Take Manhattan, the richly textured period drama about scientists trying to create the atomic bomb, in Los Alamos, N.M., during World War II. It comes from WGN America, the cable-broadcast “superstation” that’s trying to rebrand itself with original scripted dramas. (The first, the loopy supernatural serial Salem, debuted earlier this year.) It’s created little pop-culture buzz. (It’s apparently being recapped only at a few sites, chief among them Scientific American and Popular Mechanics.) It’s drawing live ratings well under a million, with its 18-49 advertising-demo audience practically a rounding error.

Yet it was recently picked up for a second season. How does this work? Is it a loss leader? Has WGN figured out, like the architects of nuclear fission, how to extract tremendous power from a tiny mass of viewers? I have no idea. But its season finale, “Perestroika,” left me very happy that somehow it’s working.

Manhattan began as one of those shows that seemed just good enough–one of the growing mass of competent cable series that I might watch regularly if I had 72 hours in a day. I would fall behind and catch up, but as it went on, it grew into something special. Like Masters of Sex, it used a fictionalized version of history to tell human stories at the same time, while dramatizing the excitement of scientific discovery.

Through the families of the scientists brought to the middle of nowhere for who-knows-what, it asked, what are the unintended costs of a culture of secrecy? Through the internecine competition of the bomb-race, it asked, where’s the line between necessary ambition and self-aggrandizement? And through the politics and paranoia of the project, it asks, how much individual sacrifice is acceptable in the name of a greater good?

“Perestroika” brought those themes to crisis while setting up the series strongly for a second season–in particular, through Frank Winter’s decision about whether to let Charlie twist in the wind, accused of espionage, rather than spill about the breach of compartmentalization. With the Thin Man project now over–and Reed fatally out of the way–his implosion program is the only game in town. He’s won, and all he needs to do to keep winning is to cut Charlie loose, one more unfortunate case of collateral damage, like Sid Liao.

Why he doesn’t, but rather arranges to be “caught” telling Liza what they’re really doing out in the desert, is an intriguing question. It may simply be human guilt. But there may be a larger recognition that once you accept the win-at-all-costs mentality and let it go unchallenged, there’s no telling whom it will claim. It’s understandable that people like Frank would develop a Messiah complex; after all, they’re being treated like messiahs, with the individual power to stop the slaughter of millions and save the free world. As Babbit (an excellent Daniel Stern) tells Frank, “It doesn’t matter that you’re a good man. Maybe a good man couldn’t have made implosion work.”

But their power is also terrifying to those who rely on them. Having to place so much faith in these inscrutable eggheads creates suspicion and resentment in the powerful, from the menacing Occam to the Secretary of War (Gerald McRaney), who bellows at Oppenheimer for selling the President “a Buck Rogers fantasy.” (In real life, after all, Oppenheimer was dogged by red-baiting accusations.) The godlike power of these physicists makes them invaluable and suspect at the same time. It may be that the prospect of unleashing such a tremendous power had led Frank to realize that win-at-all-costs is not longer a sustainable doctrine. Maybe we do still need good men.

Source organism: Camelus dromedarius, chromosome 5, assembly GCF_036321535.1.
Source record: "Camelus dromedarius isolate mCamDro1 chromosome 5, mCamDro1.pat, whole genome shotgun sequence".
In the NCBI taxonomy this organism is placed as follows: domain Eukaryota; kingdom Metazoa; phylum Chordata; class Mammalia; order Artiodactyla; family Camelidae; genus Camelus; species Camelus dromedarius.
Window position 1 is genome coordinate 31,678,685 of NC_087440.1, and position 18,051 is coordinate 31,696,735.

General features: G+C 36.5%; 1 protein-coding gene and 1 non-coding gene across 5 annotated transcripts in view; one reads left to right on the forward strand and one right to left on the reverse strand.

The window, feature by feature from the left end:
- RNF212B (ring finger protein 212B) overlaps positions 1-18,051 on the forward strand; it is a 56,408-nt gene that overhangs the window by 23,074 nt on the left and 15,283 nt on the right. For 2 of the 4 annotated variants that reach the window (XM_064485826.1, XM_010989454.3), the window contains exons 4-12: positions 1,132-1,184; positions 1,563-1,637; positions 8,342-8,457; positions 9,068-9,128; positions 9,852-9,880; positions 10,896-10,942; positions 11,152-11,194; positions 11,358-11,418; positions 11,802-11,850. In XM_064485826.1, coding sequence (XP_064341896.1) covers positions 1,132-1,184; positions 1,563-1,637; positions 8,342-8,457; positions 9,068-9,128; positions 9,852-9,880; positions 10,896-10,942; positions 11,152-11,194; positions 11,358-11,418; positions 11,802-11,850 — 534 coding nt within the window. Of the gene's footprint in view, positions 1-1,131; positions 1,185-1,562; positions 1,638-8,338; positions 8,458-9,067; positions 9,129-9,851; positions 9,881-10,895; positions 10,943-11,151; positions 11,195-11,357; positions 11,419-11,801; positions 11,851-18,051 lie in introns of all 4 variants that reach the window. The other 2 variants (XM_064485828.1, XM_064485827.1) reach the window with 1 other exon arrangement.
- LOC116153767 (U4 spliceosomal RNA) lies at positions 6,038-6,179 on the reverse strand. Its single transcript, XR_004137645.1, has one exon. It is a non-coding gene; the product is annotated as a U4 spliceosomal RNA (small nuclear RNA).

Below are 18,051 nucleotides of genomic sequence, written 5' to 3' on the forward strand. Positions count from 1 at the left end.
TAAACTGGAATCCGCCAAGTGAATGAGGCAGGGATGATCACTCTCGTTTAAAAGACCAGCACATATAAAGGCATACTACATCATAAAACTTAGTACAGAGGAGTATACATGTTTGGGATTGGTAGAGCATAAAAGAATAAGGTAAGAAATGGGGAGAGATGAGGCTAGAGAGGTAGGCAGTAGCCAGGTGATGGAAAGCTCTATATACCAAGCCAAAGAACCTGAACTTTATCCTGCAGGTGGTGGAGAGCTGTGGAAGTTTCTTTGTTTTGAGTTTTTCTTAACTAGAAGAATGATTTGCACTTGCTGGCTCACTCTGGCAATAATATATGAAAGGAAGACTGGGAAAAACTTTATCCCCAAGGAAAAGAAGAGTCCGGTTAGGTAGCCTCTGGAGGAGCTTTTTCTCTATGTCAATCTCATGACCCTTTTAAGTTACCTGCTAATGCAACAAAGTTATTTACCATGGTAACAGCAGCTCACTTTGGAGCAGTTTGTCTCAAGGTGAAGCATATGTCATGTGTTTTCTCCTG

Manhattan‘s first season hasn’t been flawless; its themes and exposition can be clumsy, and the production seems a little threadbare. But it’s been a fascinating twist on the disparate-soldiers-thrown-together-in-a-foxhole war story, following people whose wisdom doesn’t always match their intelligence. Even Frank, in his revelation to Liza, suggests a kind of sad-in-retrospect naivete, predicts that thanks to their work, “There will never be another war.” If there’s one thing Manhattan‘s first season showed us, people will always find reason to fight–even when they’re on the same side.

TIME Television

The Good Wife Watch: The So-Bad-She’s-Good Wife

"Oppo Research"
Jeff Neumann/CBS Broadcasting, Inc. All Rights Reserved

As Alicia's political ambition grows, a show that started out saying that it's no easy thing to be a wife is now exploring how it's no simple thing to be good.

Brief spoilers for Sunday’s The Good Wife follow:

The Good Wife began its run, just over five years ago, as a political legal drama that dealt heavily with the “Wife” half of its title: would Alicia Florrick stand by her ambitious politician husband, about to mount a return run for state’s attorney, after he’d been disgraced in a sex scandal? The show has covered a lot of ground since then, but with “Oppo Research,” the best episode yet of the young new season, it’s come around to being a different kind of political drama, concerned with whether Alicia can stand her own run for state’s attorney.

And even more fascinating, it’s increasingly interested in investigating the “Good” half of its title.

The Good Wife has long been a morally complex series, dealing with the ethical gymnastics of characters we identify with but can’t always completely support. But the spectacular opening act of “Oppo,” with Alicia’s known and unknown secrets laid out by Steven Pasquale’s consultant, framed this in a new way. First, it asked, going point by point: how would Alicia’s personal and professional life look as viewed, not by sympathetic fans who have followed her story for years, but by an outside audience of voters?